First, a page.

Castor Seeds Rizinus Samen


Castor Bean Oil 
Picture from Florapower


Oil production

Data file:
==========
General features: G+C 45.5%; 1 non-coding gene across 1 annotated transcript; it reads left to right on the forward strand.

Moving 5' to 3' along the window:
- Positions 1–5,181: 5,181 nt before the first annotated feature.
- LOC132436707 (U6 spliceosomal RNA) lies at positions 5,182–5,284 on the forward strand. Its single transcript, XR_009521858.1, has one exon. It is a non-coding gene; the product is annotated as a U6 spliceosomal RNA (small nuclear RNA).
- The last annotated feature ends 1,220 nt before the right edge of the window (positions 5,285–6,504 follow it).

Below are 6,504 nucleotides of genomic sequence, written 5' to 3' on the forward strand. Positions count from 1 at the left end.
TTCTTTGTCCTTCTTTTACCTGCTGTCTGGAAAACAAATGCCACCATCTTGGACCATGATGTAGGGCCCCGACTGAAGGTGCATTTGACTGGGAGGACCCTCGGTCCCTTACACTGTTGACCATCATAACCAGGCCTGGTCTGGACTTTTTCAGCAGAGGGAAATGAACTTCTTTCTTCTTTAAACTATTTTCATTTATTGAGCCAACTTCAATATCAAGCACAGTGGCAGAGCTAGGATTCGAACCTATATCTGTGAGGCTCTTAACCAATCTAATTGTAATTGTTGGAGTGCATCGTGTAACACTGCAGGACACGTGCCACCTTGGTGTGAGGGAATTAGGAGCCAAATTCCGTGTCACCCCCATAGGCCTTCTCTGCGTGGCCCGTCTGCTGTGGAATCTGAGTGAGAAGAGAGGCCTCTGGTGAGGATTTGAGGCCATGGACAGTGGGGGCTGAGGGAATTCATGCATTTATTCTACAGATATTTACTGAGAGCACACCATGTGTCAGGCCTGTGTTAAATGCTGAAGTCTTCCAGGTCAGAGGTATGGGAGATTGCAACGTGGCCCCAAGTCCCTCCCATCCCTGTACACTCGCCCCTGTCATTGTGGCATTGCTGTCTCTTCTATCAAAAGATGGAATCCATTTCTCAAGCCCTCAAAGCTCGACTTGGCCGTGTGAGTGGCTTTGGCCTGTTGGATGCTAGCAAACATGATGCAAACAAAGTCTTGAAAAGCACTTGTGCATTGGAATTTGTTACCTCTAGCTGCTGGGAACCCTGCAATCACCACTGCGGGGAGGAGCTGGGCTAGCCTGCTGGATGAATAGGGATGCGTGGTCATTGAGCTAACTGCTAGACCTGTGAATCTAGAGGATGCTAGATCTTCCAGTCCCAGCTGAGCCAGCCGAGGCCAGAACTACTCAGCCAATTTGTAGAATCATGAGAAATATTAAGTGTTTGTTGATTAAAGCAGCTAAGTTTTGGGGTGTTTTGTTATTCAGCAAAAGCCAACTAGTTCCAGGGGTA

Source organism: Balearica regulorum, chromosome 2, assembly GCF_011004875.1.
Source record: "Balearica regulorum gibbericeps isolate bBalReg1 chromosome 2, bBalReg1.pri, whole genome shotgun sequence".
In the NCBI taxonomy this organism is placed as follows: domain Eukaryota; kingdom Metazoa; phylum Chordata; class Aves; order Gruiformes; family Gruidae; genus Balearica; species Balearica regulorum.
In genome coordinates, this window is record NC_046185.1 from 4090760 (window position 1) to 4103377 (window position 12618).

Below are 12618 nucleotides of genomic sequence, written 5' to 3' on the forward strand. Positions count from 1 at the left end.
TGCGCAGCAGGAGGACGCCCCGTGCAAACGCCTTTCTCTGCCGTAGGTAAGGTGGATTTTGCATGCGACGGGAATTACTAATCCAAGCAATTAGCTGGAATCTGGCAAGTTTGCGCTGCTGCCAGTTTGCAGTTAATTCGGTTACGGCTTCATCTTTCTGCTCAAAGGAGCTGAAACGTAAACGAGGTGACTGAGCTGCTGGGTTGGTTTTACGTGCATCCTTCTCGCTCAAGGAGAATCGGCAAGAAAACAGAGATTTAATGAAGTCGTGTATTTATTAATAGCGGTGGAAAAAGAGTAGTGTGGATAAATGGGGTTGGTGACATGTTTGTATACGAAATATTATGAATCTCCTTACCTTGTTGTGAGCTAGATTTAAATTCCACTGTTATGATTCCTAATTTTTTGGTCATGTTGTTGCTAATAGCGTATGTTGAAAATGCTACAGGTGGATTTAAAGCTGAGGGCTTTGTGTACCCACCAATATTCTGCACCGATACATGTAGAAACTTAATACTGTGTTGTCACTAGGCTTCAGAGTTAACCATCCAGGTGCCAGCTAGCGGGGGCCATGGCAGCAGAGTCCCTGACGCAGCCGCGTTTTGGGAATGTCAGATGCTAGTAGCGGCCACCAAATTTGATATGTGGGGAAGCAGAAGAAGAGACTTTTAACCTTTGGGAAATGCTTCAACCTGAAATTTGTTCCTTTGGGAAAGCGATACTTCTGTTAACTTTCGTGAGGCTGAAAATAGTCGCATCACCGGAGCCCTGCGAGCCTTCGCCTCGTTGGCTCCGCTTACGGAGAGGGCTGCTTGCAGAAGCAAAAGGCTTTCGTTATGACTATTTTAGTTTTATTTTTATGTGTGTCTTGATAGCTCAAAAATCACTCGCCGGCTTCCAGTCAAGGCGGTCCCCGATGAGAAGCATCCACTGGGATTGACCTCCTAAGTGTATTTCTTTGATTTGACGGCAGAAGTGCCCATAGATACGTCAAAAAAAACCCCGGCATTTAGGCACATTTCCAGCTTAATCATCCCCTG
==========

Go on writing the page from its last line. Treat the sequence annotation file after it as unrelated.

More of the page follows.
From the shelled seeds of the Ricinus communis L. (castor beans), which have an oil content of 40-50%, castor oil can be obtained using a mechanical, cold-press process. The resulting oil must subsequently undergo a refining process, however, to prevent the toxic ricin from ending up in the oil. Although the quality of the cold-pressed castor oil is better, it is also possible to use a hot-press method for the shelled castor beans, which advantageously increases the degree of extraction. For this, the beans are heated prior to being pressed and then fed into a screw press, resulting in crude oil and castor press cake. The press cake nevertheless still contains around 10% oil, so that an additional extraction using hexane, heptane or a mixture of the two can be used to obtain a larger amount of oil. After the solvent is removed from the extraction residue, only around 1% of the oil remains in the castor meal. The oil obtained through both of the production methods then undergoes a refining process consisting of degumming, de-acidification, and then a steam treatment of the oil. The toxic ricin thereby remains not in the oil, but in the press cake, thus making the oil suitable for therapeutic purposes. If the leftover proteins are to be removed from the oil, then a process known as degumming ensues, which involves adding 3-5% water, heating it to 70-80°C, and then removing the water using a centrifuge. Free fatty acids can also be eliminated with the aid of an alkaline solution. Here, however, the castor oil tends to emulsify, and therefore needs to be watched. Futhermore, the oil can be clarified and decolorized by heating the oil to around 80°C and adding small amounts of surface-active clay minerals; to darken the oil, however, tiny amounts of activated carbon can be added. Finally, by heating the oil in thin films in a vacuum (thin-film evaporator) for a short time to 230°C, the volatile compounds and odorants can be largely removed. In contrast to many other press cakes which arise during the oil production of seeds and kernels from various plants, untreated castor press cakes – despite their high protein content – cannot be used in animal feed production. For this they must first undergo a process to remove all the toxic substances (particularly ricin and ricinine) and allergens contained in the press cakes. Untreated press cakes from the pressing and extraction meal from the extraction are normally further processed into nitrogen fertilizer (castor meal).